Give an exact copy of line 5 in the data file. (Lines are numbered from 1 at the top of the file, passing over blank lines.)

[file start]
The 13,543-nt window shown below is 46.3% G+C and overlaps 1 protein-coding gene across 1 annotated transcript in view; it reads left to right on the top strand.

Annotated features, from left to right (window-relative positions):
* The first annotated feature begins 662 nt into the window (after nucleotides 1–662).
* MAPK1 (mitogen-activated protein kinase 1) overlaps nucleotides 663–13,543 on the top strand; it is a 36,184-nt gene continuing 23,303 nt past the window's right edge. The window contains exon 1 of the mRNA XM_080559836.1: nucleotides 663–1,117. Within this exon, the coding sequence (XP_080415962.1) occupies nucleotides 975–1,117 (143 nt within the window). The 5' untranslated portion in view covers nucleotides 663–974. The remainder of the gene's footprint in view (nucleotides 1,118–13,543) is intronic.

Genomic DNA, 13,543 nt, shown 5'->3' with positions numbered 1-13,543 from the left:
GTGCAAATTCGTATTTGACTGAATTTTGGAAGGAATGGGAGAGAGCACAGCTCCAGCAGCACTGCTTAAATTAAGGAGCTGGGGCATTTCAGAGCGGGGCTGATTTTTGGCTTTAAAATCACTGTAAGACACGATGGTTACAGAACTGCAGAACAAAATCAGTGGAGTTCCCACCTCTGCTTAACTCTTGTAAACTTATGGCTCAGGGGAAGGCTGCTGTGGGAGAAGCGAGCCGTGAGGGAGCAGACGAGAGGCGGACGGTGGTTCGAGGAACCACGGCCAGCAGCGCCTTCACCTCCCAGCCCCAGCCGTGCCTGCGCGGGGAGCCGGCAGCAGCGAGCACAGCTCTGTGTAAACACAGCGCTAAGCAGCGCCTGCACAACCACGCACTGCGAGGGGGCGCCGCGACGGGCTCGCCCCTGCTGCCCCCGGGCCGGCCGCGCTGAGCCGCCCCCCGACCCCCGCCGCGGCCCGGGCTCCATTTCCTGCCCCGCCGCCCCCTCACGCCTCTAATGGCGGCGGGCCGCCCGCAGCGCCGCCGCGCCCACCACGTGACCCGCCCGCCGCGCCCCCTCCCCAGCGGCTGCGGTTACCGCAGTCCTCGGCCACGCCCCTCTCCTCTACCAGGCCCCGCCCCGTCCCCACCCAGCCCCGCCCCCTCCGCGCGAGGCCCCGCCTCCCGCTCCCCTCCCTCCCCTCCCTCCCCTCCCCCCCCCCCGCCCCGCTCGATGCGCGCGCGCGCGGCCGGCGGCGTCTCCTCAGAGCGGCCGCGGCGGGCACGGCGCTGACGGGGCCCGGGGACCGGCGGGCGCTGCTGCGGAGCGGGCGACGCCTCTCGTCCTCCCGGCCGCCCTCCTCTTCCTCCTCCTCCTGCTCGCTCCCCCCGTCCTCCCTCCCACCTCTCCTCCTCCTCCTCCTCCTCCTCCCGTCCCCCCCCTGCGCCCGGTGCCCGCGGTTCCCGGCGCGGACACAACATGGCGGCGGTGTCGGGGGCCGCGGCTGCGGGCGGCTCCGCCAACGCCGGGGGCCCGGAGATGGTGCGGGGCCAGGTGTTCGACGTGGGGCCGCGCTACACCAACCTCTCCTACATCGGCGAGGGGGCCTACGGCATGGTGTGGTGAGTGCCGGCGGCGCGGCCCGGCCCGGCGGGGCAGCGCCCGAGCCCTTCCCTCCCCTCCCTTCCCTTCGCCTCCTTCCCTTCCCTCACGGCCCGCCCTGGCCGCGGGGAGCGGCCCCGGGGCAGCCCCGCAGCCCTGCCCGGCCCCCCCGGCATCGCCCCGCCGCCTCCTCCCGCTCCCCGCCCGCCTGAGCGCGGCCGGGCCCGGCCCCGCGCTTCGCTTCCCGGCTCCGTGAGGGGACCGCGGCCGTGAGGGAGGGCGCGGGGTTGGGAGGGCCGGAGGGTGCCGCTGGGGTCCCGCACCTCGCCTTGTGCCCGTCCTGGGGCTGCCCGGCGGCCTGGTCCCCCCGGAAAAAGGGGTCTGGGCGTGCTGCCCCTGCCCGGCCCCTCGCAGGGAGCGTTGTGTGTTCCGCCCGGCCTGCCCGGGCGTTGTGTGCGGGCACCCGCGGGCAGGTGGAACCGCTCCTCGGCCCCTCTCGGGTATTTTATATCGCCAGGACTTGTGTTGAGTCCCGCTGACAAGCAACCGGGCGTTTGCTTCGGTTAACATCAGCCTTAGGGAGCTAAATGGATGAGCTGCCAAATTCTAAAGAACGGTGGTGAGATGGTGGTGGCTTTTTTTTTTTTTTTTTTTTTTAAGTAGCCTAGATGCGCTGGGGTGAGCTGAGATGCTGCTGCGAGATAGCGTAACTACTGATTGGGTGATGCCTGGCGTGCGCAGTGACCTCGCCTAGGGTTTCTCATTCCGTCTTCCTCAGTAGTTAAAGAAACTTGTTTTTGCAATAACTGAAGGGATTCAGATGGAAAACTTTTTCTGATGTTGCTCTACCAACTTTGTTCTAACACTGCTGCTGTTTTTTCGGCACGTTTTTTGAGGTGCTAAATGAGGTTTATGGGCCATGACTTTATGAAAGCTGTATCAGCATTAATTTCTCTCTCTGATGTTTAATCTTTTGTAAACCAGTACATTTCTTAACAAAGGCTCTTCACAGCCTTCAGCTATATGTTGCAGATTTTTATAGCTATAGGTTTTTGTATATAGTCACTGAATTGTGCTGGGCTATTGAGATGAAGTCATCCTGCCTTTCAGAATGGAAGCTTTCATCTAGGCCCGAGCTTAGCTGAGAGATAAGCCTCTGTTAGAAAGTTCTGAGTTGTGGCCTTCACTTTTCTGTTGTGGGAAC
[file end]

Genomic DNA, 13,543 nt, shown 5'->3' with positions numbered 1-13,543 from the left: